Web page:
My colleague Sam Millette, manager, fixed income on Commonwealth’s Investment Management and Research team, has helped me put together this month’s Economic Risk Factor Update. Thanks for the assist, Sam!
The economic reports released last month showed continued growth as the momentum from 2021 carried over into 2022 despite the shifting risks to start the year. The February employment report showed a continued acceleration in hiring, which was an encouraging signal that the economic recovery remains strong. While we saw service sector and consumer confidence drop somewhat due to rising concerns surrounding inflation and the Russian invasion of Ukraine, they still remain well within expansionary territory.
On the medical side, daily new case growth fell notably in February. Average daily new cases ended the month at their lowest level since July 2021, as high levels of vaccination and natural immunity from previous exposures helped contain the spread of the Omicron variant. Overall, the recent wave's medical risks, and their economic impact, appear to be behind us.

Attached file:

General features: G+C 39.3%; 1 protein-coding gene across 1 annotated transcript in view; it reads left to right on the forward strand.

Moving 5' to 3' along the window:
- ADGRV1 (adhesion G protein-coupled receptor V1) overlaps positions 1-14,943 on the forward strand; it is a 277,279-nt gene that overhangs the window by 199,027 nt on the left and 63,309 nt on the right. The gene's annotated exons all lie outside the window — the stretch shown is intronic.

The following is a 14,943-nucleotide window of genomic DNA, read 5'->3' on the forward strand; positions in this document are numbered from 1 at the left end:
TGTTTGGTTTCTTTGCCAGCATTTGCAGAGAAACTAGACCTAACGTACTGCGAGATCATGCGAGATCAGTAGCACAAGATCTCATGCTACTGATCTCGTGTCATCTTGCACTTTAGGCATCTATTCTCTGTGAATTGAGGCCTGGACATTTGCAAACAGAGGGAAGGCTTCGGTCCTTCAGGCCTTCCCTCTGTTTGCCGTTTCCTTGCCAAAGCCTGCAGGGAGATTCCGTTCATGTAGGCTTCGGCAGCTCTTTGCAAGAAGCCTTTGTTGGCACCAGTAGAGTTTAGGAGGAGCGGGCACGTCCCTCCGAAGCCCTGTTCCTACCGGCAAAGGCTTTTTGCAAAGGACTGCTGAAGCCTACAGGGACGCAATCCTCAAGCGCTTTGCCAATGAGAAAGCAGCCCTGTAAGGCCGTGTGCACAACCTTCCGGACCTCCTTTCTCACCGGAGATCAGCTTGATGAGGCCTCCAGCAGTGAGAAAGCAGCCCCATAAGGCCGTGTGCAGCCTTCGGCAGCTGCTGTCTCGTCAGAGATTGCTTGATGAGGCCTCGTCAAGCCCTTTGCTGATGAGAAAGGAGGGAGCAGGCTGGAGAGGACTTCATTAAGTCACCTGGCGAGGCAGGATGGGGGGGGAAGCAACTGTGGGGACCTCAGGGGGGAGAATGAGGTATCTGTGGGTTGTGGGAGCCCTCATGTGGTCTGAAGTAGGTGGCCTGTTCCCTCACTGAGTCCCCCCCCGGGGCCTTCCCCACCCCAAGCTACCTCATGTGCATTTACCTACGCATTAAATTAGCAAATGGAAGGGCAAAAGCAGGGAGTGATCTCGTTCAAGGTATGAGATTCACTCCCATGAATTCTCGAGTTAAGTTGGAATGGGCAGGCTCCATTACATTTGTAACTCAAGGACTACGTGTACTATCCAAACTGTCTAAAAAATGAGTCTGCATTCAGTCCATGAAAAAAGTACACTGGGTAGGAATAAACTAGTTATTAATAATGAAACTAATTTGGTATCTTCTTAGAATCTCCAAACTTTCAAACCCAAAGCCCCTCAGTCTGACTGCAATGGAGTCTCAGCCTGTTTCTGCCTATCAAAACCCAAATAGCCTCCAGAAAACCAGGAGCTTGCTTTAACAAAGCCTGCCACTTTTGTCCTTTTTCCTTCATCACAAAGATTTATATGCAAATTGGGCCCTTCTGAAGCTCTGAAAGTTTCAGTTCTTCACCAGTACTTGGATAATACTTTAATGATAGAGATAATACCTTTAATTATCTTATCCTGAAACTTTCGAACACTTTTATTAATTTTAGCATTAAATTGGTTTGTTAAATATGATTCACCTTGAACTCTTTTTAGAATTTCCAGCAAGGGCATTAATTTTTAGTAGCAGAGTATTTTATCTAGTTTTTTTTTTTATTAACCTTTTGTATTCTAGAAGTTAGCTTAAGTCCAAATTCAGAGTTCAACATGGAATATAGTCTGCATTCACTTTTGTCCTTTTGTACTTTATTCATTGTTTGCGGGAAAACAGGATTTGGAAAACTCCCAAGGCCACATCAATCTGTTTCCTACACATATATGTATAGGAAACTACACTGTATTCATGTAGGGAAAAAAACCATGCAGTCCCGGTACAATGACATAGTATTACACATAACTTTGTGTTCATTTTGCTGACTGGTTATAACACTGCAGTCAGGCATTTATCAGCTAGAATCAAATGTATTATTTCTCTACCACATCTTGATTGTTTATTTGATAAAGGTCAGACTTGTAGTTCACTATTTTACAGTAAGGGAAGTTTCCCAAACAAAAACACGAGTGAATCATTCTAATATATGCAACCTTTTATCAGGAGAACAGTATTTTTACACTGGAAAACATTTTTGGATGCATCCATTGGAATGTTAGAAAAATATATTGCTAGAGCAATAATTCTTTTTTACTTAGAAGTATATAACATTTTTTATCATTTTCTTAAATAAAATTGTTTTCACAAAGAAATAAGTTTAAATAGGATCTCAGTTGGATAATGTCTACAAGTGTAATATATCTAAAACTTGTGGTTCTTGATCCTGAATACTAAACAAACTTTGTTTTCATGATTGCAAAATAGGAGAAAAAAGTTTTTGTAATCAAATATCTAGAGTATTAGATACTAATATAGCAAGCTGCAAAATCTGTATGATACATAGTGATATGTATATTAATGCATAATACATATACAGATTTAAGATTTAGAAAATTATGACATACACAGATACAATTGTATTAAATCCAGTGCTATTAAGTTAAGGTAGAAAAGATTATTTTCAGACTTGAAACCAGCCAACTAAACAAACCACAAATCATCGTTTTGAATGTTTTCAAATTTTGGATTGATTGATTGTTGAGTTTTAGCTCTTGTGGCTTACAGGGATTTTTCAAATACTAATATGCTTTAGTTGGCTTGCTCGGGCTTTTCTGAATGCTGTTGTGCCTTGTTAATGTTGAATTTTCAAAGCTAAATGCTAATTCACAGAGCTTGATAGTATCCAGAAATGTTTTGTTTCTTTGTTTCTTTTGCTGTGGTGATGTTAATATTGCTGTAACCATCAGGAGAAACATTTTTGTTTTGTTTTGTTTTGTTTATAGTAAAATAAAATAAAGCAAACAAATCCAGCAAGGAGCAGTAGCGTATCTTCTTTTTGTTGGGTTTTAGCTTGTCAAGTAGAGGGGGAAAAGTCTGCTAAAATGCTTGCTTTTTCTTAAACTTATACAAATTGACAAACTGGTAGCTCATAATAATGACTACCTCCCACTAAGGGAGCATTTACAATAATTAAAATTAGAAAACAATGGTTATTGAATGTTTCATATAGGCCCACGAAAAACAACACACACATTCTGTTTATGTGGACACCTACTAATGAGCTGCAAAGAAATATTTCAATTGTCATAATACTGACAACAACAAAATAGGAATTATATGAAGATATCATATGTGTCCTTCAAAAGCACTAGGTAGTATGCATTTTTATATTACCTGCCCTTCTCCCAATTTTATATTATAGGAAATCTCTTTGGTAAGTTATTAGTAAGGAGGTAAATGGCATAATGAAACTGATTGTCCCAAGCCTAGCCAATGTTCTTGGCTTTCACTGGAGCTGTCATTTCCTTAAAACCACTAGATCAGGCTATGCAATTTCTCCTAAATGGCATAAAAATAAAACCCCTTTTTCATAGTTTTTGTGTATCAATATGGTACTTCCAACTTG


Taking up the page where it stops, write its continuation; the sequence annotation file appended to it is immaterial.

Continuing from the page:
Despite the ongoing improvements, the risks from both inflation and the consequences of the Russian invasion of Ukraine haven't had time to fully show up in the data, and we have left the overall risk level at a yellow light for now. That said, if we see the war risks decline in the short term, the economic momentum could lead to quick upgrades in the months ahead.
The Service Sector
Signal: Yellow light